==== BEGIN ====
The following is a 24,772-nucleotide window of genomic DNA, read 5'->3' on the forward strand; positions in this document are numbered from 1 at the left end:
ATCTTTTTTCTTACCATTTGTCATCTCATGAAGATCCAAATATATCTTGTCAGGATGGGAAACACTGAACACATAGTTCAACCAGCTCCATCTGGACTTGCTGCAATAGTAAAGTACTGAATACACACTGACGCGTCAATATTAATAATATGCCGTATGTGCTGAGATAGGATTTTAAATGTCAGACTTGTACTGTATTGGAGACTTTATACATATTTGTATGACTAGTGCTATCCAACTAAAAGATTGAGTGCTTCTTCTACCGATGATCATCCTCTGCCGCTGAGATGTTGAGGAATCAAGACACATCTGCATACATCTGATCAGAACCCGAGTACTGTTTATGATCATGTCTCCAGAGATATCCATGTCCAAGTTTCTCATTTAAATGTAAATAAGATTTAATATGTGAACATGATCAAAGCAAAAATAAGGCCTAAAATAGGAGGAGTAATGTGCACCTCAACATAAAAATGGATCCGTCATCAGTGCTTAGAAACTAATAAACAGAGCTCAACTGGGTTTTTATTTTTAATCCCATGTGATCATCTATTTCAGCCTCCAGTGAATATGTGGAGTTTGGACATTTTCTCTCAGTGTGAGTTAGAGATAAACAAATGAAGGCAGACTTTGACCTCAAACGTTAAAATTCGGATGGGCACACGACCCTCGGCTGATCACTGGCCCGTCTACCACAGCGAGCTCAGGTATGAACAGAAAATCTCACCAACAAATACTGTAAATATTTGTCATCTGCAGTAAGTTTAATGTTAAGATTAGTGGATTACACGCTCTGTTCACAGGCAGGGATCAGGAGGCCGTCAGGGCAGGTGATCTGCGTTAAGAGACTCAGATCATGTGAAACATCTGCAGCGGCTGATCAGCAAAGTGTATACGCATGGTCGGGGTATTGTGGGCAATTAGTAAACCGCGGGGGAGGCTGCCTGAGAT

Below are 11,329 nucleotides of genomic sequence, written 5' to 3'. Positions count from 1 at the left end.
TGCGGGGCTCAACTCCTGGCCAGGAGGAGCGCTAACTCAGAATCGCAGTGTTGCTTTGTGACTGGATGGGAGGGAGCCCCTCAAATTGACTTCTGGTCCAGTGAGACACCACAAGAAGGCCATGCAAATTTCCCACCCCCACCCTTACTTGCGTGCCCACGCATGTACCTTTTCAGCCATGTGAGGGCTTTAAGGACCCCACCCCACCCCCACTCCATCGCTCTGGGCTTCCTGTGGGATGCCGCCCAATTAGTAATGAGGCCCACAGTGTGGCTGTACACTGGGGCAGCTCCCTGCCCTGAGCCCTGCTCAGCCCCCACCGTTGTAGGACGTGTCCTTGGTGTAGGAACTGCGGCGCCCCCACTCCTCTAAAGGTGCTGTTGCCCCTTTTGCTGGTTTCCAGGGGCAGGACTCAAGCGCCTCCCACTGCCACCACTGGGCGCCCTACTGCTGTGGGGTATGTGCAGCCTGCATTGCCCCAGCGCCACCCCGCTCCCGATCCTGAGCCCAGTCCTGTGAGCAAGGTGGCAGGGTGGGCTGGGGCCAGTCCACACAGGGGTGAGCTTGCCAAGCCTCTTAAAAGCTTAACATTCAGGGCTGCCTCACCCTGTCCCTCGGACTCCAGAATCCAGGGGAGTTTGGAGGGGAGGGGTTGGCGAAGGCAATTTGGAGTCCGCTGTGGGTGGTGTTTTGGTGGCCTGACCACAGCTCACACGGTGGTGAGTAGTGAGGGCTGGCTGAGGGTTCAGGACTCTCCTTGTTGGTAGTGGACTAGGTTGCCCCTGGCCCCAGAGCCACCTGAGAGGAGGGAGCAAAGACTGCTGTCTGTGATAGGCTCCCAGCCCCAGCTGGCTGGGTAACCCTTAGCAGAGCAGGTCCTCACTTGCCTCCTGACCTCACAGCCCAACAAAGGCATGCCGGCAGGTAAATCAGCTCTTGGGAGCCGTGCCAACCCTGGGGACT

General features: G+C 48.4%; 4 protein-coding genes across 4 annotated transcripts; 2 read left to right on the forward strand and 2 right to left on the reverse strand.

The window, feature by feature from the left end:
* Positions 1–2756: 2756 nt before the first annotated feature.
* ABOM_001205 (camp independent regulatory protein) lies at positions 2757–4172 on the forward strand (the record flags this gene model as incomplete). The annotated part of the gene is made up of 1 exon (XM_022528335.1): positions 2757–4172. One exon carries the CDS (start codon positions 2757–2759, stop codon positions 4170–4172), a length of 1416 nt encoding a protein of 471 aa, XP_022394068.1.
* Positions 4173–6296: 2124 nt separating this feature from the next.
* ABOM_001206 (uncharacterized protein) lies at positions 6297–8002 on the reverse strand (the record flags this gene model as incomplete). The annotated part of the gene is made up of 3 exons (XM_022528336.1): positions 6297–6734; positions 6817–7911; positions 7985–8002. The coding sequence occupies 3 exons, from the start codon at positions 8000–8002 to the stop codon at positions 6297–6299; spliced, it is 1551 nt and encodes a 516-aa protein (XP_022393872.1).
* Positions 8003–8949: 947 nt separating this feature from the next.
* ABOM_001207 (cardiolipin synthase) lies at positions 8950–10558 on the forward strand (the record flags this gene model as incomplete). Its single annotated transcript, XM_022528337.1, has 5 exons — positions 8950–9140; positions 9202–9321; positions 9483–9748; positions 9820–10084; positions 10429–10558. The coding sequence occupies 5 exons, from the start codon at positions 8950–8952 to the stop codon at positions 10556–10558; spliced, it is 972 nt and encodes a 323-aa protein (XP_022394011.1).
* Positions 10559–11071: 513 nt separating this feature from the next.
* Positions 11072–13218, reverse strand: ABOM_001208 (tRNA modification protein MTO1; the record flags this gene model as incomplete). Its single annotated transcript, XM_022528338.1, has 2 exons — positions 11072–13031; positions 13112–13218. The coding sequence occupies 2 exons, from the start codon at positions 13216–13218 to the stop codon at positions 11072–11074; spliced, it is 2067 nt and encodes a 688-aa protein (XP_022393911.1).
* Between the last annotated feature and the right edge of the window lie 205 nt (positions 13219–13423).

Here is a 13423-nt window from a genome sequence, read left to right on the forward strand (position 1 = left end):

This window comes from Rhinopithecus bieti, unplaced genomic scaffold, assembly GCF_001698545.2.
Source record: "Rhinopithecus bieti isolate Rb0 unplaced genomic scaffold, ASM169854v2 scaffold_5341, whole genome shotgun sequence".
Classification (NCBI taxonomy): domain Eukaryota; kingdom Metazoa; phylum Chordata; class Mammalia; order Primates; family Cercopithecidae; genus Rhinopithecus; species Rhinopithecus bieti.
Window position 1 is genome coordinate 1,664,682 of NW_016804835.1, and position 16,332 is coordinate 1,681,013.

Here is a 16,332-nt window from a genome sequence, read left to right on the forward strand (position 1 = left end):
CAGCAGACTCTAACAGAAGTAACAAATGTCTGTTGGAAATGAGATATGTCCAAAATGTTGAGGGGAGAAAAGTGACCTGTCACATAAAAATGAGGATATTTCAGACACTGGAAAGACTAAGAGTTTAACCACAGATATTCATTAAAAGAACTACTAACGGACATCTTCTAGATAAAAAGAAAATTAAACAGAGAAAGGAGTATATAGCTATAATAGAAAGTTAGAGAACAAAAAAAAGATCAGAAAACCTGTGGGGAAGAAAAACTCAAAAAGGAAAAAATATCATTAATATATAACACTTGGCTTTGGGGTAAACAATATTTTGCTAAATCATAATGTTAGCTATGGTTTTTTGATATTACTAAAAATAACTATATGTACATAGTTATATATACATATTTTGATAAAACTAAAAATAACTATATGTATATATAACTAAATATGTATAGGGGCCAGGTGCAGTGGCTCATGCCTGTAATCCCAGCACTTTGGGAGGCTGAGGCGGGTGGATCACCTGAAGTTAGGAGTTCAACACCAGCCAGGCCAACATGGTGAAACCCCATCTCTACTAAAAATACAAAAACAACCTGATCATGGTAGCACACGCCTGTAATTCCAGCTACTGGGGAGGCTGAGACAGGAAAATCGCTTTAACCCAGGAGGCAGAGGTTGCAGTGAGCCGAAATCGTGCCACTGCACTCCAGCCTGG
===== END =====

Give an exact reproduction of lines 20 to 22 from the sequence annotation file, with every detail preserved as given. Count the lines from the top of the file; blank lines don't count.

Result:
Window position 1 is genome coordinate 1,664,682 of NW_016804835.1, and position 16,332 is coordinate 1,681,013.

Here is a 16,332-nt window from a genome sequence, read left to right on the forward strand (position 1 = left end):
CAGCAGACTCTAACAGAAGTAACAAATGTCTGTTGGAAATGAGATATGTCCAAAATGTTGAGGGGAGAAAAGTGACCTGTCACATAAAAATGAGGATATTTCAGACACTGGAAAGACTAAGAGTTTAACCACAGATATTCATTAAAAGAACTACTAACGGACATCTTCTAGATAAAAAGAAAATTAAACAGAGAAAGGAGTATATAGCTATAATAGAAAGTTAGAGAACAAAAAAAAGATCAGAAAACCTGTGGGGAAGAAAAACTCAAAAAGGAAAAAATATCATTAATATATAACACTTGGCTTTGGGGTAAACAATATTTTGCTAAATCATAATGTTAGCTATGGTTTTTTGATATTACTAAAAATAACTATATGTACATAGTTATATATACATATTTTGATAAAACTAAAAATAACTATATGTATATATAACTAAATATGTATAGGGGCCAGGTGCAGTGGCTCATGCCTGTAATCCCAGCACTTTGGGAGGCTGAGGCGGGTGGATCACCTGAAGTTAGGAGTTCAACACCAGCCAGGCCAACATGGTGAAACCCCATCTCTACTAAAAATACAAAAACAACCTGATCATGGTAGCACACGCCTGTAATTCCAGCTACTGGGGAGGCTGAGACAGGAAAATCGCTTTAACCCAGGAGGCAGAGGTTGCAGTGAGCCGAAATCGTGCCACTGCACTCCAGCCTGG